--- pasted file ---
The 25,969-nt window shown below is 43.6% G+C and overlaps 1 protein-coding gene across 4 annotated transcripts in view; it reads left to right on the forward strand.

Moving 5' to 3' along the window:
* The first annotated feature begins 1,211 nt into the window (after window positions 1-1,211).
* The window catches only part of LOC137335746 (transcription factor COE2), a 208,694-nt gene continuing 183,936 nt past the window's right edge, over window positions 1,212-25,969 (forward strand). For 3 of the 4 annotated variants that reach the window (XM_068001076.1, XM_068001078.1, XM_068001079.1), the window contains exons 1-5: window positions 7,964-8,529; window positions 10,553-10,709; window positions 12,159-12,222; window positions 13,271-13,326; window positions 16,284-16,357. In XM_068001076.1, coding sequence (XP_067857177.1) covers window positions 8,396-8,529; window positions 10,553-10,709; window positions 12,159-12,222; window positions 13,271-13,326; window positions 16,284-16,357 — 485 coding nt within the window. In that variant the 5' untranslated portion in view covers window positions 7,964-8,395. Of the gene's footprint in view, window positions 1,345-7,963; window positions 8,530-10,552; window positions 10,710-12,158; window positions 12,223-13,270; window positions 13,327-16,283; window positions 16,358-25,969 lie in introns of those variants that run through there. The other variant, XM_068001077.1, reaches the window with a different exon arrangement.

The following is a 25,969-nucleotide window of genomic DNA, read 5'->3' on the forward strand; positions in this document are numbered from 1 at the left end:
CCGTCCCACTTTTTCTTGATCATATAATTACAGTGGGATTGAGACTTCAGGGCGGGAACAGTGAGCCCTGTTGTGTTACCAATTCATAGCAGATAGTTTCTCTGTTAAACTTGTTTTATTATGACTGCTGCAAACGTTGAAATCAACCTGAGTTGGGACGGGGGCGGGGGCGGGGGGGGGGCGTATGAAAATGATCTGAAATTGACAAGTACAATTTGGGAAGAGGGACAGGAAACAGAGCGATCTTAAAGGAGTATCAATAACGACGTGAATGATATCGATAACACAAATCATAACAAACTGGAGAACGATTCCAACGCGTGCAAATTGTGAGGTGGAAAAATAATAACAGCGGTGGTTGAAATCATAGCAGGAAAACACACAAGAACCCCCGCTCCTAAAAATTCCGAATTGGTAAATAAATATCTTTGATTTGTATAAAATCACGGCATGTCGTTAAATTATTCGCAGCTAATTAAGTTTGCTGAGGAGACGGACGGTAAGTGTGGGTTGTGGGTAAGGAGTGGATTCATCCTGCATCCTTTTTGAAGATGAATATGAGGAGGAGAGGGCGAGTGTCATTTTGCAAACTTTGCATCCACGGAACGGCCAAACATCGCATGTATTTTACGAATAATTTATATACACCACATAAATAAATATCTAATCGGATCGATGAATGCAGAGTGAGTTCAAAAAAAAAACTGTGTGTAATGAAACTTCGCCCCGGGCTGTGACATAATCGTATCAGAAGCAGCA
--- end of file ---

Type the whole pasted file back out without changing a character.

The 25,969-nt window shown below is 43.6% G+C and overlaps 1 protein-coding gene across 4 annotated transcripts in view; it reads left to right on the forward strand.

Moving 5' to 3' along the window:
* The first annotated feature begins 1,211 nt into the window (after window positions 1-1,211).
* The window catches only part of LOC137335746 (transcription factor COE2), a 208,694-nt gene continuing 183,936 nt past the window's right edge, over window positions 1,212-25,969 (forward strand). For 3 of the 4 annotated variants that reach the window (XM_068001076.1, XM_068001078.1, XM_068001079.1), the window contains exons 1-5: window positions 7,964-8,529; window positions 10,553-10,709; window positions 12,159-12,222; window positions 13,271-13,326; window positions 16,284-16,357. In XM_068001076.1, coding sequence (XP_067857177.1) covers window positions 8,396-8,529; window positions 10,553-10,709; window positions 12,159-12,222; window positions 13,271-13,326; window positions 16,284-16,357 — 485 coding nt within the window. In that variant the 5' untranslated portion in view covers window positions 7,964-8,395. Of the gene's footprint in view, window positions 1,345-7,963; window positions 8,530-10,552; window positions 10,710-12,158; window positions 12,223-13,270; window positions 13,327-16,283; window positions 16,358-25,969 lie in introns of those variants that run through there. The other variant, XM_068001077.1, reaches the window with a different exon arrangement.

The following is a 25,969-nucleotide window of genomic DNA, read 5'->3' on the forward strand; positions in this document are numbered from 1 at the left end:
CCGTCCCACTTTTTCTTGATCATATAATTACAGTGGGATTGAGACTTCAGGGCGGGAACAGTGAGCCCTGTTGTGTTACCAATTCATAGCAGATAGTTTCTCTGTTAAACTTGTTTTATTATGACTGCTGCAAACGTTGAAATCAACCTGAGTTGGGACGGGGGCGGGGGCGGGGGGGGGGCGTATGAAAATGATCTGAAATTGACAAGTACAATTTGGGAAGAGGGACAGGAAACAGAGCGATCTTAAAGGAGTATCAATAACGACGTGAATGATATCGATAACACAAATCATAACAAACTGGAGAACGATTCCAACGCGTGCAAATTGTGAGGTGGAAAAATAATAACAGCGGTGGTTGAAATCATAGCAGGAAAACACACAAGAACCCCCGCTCCTAAAAATTCCGAATTGGTAAATAAATATCTTTGATTTGTATAAAATCACGGCATGTCGTTAAATTATTCGCAGCTAATTAAGTTTGCTGAGGAGACGGACGGTAAGTGTGGGTTGTGGGTAAGGAGTGGATTCATCCTGCATCCTTTTTGAAGATGAATATGAGGAGGAGAGGGCGAGTGTCATTTTGCAAACTTTGCATCCACGGAACGGCCAAACATCGCATGTATTTTACGAATAATTTATATACACCACATAAATAAATATCTAATCGGATCGATGAATGCAGAGTGAGTTCAAAAAAAAAACTGTGTGTAATGAAACTTCGCCCCGGGCTGTGACATAATCGTATCAGAAGCAGCA